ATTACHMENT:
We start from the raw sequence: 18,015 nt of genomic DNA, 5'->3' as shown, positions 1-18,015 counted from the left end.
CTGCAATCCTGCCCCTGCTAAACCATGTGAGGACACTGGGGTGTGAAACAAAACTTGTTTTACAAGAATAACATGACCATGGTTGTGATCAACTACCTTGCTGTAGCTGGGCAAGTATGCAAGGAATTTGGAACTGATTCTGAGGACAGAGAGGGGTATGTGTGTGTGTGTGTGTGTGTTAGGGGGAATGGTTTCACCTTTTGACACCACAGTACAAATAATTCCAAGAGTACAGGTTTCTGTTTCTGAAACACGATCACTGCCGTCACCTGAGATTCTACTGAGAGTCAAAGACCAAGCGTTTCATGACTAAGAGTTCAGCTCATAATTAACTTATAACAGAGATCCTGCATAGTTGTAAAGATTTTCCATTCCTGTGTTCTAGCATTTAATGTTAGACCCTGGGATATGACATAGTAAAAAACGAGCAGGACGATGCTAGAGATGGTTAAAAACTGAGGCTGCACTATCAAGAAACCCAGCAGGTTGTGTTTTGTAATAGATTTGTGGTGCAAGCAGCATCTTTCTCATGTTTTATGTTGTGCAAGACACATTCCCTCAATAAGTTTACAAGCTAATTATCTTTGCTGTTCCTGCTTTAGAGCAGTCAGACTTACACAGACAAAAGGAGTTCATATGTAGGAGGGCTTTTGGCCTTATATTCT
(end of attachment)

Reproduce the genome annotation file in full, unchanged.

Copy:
We start from the raw sequence: 18,015 nt of genomic DNA, 5'->3' as shown, positions 1-18,015 counted from the left end.
CTGCAATCCTGCCCCTGCTAAACCATGTGAGGACACTGGGGTGTGAAACAAAACTTGTTTTACAAGAATAACATGACCATGGTTGTGATCAACTACCTTGCTGTAGCTGGGCAAGTATGCAAGGAATTTGGAACTGATTCTGAGGACAGAGAGGGGTATGTGTGTGTGTGTGTGTGTGTTAGGGGGAATGGTTTCACCTTTTGACACCACAGTACAAATAATTCCAAGAGTACAGGTTTCTGTTTCTGAAACACGATCACTGCCGTCACCTGAGATTCTACTGAGAGTCAAAGACCAAGCGTTTCATGACTAAGAGTTCAGCTCATAATTAACTTATAACAGAGATCCTGCATAGTTGTAAAGATTTTCCATTCCTGTGTTCTAGCATTTAATGTTAGACCCTGGGATATGACATAGTAAAAAACGAGCAGGACGATGCTAGAGATGGTTAAAAACTGAGGCTGCACTATCAAGAAACCCAGCAGGTTGTGTTTTGTAATAGATTTGTGGTGCAAGCAGCATCTTTCTCATGTTTTATGTTGTGCAAGACACATTCCCTCAATAAGTTTACAAGCTAATTATCTTTGCTGTTCCTGCTTTAGAGCAGTCAGACTTACACAGACAAAAGGAGTTCATATGTAGGAGGGCTTTTGGCCTTATATTCT